Wednesday, May 16, 2007

Carrying A Camera Provides Some Insurance

I'm still somewhat of a beginner when it comes to birding. One thing that always made me nervous while out birding, was that I was going to see something and not be able to identify it. This has happened to me several times over the past few years and can be a bit frustrating. I always start to think to myself-I wonder if I missed identifying a rare bird?

A couple of years ago, I decided to buy a camera so that I could get photos of any birds that were new to me. I have been able to identify several new birds this way that I was unable to make a positive i.d. on in the field. It is also nice to have pictures to back up your stories when telling someone about good birds you have seen. Every so often, you may come across someone that seems to have some doubt about one of your proclaimed sightings. A photo makes for nice evidence in these cases.

How and when to use the camera to take a photo of a new species varies. I think you have to take a really good look at the new bird through the binoculars, while you have the chance. I won't attempt taking a picture until I've memorized enough field marks to have a decent chance of making a positive identification.

What really works out well, is if you get the opportunity to further observe a bird after you've already secured a photographic record. They say it's a good idea to use the video mode if the bird is hard to capture on film.

Here are two bad photos. Try to identify them.-Both were life birds for me.

Photo number 1: I identified it without the photo but was glad to be able to confirm it later .

photo number 2: This was a bird that I went to track down, based on a rare bird report.
Has your camera ever helped you out with a species identification?


Anonymous said...

Hard to say without making bigger (new laptop makes everything smaller now)! The first one looks like a ruddy duck by the shape and tail (but is really just a guess). The second one, well not even going to give that one a try!

Larry said...

The second one was a grayish bird which had a white eye ring.-It was hanging around in an elevated area in Juniper and Mountain Laurel.

West Coast Birding said...

Hey Larry,

Nice pictures or should I say nice question! Hmmm...Ok...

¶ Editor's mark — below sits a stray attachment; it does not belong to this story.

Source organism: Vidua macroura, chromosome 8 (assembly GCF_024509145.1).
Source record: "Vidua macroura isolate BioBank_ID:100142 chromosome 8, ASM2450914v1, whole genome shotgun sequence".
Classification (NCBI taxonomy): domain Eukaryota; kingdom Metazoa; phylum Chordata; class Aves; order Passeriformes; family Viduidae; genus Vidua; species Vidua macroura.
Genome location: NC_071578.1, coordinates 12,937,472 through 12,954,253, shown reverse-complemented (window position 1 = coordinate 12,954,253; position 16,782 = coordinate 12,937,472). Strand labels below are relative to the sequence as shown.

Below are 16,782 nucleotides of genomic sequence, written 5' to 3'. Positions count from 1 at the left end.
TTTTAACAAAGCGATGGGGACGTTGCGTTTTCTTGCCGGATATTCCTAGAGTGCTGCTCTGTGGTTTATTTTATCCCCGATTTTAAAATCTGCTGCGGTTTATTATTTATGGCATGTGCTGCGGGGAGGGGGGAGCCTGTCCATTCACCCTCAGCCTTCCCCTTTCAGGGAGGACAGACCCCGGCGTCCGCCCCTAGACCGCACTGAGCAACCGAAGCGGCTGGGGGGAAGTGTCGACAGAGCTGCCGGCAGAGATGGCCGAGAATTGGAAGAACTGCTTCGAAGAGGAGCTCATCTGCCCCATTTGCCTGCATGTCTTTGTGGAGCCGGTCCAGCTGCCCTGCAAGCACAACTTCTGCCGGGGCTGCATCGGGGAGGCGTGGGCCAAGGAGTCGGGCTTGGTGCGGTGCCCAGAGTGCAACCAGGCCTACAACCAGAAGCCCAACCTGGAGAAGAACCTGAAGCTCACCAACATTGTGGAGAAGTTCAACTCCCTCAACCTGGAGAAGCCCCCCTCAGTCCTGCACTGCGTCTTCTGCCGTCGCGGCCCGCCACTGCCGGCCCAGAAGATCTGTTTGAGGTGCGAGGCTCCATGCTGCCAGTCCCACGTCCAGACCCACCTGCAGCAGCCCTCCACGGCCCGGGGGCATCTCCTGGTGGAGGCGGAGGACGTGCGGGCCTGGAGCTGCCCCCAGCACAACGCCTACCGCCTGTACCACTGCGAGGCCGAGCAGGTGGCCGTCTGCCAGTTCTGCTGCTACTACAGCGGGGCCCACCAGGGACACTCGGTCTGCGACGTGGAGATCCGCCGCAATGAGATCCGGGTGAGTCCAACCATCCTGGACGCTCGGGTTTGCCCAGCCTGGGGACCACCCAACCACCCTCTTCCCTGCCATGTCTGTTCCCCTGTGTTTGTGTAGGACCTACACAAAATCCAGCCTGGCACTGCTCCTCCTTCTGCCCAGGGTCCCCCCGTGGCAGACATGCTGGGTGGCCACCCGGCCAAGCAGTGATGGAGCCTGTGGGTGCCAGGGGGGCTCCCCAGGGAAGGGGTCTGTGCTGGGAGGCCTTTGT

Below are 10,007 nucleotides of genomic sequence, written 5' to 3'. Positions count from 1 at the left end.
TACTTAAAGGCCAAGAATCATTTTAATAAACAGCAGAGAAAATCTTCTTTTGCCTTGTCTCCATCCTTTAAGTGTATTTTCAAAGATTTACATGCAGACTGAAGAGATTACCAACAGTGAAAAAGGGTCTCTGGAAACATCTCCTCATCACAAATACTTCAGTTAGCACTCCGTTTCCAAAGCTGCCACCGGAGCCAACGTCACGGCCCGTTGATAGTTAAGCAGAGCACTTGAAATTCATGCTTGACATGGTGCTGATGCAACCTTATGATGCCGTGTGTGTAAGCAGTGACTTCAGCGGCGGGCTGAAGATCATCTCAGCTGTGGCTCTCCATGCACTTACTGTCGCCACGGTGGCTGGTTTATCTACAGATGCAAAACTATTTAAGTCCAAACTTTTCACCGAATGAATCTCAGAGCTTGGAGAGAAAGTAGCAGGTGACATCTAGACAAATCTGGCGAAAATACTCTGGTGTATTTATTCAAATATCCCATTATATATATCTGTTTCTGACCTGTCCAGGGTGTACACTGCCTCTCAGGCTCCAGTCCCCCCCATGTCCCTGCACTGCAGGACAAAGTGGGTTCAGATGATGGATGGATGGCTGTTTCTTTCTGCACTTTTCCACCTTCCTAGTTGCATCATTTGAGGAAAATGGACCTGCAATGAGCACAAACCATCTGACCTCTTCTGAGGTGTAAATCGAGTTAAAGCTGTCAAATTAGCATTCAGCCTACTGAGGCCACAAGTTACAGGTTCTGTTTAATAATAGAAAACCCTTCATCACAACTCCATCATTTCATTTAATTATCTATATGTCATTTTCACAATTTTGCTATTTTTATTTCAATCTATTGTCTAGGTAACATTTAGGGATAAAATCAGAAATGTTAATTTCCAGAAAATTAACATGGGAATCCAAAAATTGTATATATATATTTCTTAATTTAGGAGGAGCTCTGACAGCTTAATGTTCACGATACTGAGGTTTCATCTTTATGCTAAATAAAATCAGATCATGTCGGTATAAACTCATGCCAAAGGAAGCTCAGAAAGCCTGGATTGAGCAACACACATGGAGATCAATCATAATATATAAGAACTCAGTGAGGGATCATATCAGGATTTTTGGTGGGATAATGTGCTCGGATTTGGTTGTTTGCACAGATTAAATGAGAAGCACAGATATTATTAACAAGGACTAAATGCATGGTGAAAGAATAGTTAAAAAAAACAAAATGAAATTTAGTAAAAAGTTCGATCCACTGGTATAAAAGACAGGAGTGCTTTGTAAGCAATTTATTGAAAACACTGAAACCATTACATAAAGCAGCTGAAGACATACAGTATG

No.1 long up-turned tail with white under tail coverts...small duck..dark on top of head, darker back, grayish neck and kinda dark line across guess: RUDDY DUCK (female/juv..the only other duck that looks similar is Masked Duck.

No.2 This bird has a long tail, a bit smaller than a Robin, upright posture...this one is guess is TOWNSEND'S SOLITAIRE..though with that light it could anything..

See! It's good to put your head on the block...Cheers...Rich Mooney

Cathy said...

Oh! Oh! Oh! I promise I had 'em. Well, only after you gave the eye ring on the lower bird. Yea!

I used my camera today to record a birdsong which I will play tomorrow for my fellow-birders to help ID.

Larry said...

Monarch-You are correct with Ruddy Duck.
Rich-I am impressed-Townsend's Solitaire it is.-Didn't think anyone would guess this.
Cathy-I need to figure out how to upload such stuff.

Ruth said...

I have to use my camera for ID-ing birds, as I have to look them up in a book. I have several pics of the undersides and backsides of birds that are impossible to identify.
Ruth said...

I love how you think! I am not very good with a camera but I like to take them. (my brother, Birdfreak is really good)
Sometimes, especially while birding solo, I like to call it "photo referencing" or "photo confirmation". Just to make sure, or to show other people...or even to remember what I saw over a long birding day when I returned home. The only problem I have? When I am taking pictures, I often forget to watch the bird!
--Veery (One of the Birdfreak Team)

Anonymous said...

Well said.